You can't turn on the news without hearing the word "system" thrown around, mostly related to the breakdown of systems in business and government.
Vehicles are recalled due to faulty component parts. Oil and chemical spills damage the ecosystem. Terrorists get through airport security even when their name is on a no-fly list. Financial systems around the world are in crisis.
When will it ever end? . . . IT WON"T.
If left alone, systems are in a constant state of breaking down; they decline, decay, and deteriorate. It is Nature's way.
Natural forest fires rid the land of dead trees and wood on the forest floor. Heat from the fire immediately germinates buried seeds, and soon a new forest begins to fill the land.
The cycle of life—birth to death—not only occurs in nature but there are similar patterns in business, including yours.
In the first few months of the 2008 U.S. financial crisis, sixty-eight banks failed and many small businesses closed their doors. As harsh as it sounds, this is a natural purging of the weakest elements of our economic system.
Companies with inferior products, policies, processes, or management cannot withstand the financial stresses. Companies with better business processes (or who get a bailout because they are "too big to fail") are able to weather the storms.
System Breakdowns Can Be Good
In the future, we expect to see vehicles of better quality, policies, technologies, and processes that prevent man-caused disasters, terrorists who are unable to breach security, and economic disasters that are averted. (This assumes that we learn from our mistakes—governments don't always seem to.)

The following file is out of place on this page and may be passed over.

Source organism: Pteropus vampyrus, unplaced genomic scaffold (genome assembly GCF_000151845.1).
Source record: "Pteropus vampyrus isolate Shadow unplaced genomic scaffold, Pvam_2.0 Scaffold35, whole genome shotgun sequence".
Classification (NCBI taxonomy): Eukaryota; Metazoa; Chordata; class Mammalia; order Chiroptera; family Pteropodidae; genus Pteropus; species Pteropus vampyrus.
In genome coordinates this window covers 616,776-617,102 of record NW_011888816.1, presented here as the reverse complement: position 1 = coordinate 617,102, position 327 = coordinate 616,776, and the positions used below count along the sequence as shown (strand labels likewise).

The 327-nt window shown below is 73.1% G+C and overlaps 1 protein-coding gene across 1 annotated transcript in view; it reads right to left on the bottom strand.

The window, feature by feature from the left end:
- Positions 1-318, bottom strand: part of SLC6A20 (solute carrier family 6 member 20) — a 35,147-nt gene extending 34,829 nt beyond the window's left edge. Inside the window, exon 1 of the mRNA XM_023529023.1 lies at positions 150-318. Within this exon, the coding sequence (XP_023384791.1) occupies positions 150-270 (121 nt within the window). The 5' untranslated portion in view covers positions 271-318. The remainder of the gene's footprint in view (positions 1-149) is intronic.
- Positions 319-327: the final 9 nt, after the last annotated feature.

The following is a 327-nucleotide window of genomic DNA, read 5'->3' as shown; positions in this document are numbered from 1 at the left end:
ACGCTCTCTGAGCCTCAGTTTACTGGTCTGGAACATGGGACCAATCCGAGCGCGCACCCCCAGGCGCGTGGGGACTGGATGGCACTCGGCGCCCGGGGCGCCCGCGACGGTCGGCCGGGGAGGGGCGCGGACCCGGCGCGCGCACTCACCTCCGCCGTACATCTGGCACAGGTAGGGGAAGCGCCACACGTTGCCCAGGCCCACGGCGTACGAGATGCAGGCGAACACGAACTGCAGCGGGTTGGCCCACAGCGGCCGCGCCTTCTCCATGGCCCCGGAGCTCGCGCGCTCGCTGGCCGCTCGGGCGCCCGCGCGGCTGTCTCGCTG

In your company, customer complaints, low employee morale, poor cash flow, and so forth can always be traced to the breakdown of established business systems.
A crisis, in fact, is a system change trying to take place. It is a scream for help. Reorganizing and reordering the system to a higher level is the only solution to prevent an eventual crash.
Caution: It is human nature when things are generally going well not to notice a breakdown that is occurring by small degrees.
Business systems and processes that are continuously monitored, measured, and improved break down much less often. When they do, the cause is usually beyond the business owner's control.
The System Thinker's Edge
Systems Thinkers have a distinct advantage. They understand how things work at the detail level. They see trouble in the early stages. They make timely course corrections. While they can't prevent every problem, they can minimize harm and overcome setbacks more effectively and faster than most everyone else.
Do you have any broken business systems or processes that are causing you to lose customers and money? Fix them while in the early stages, and save yourself a lot of grief later on!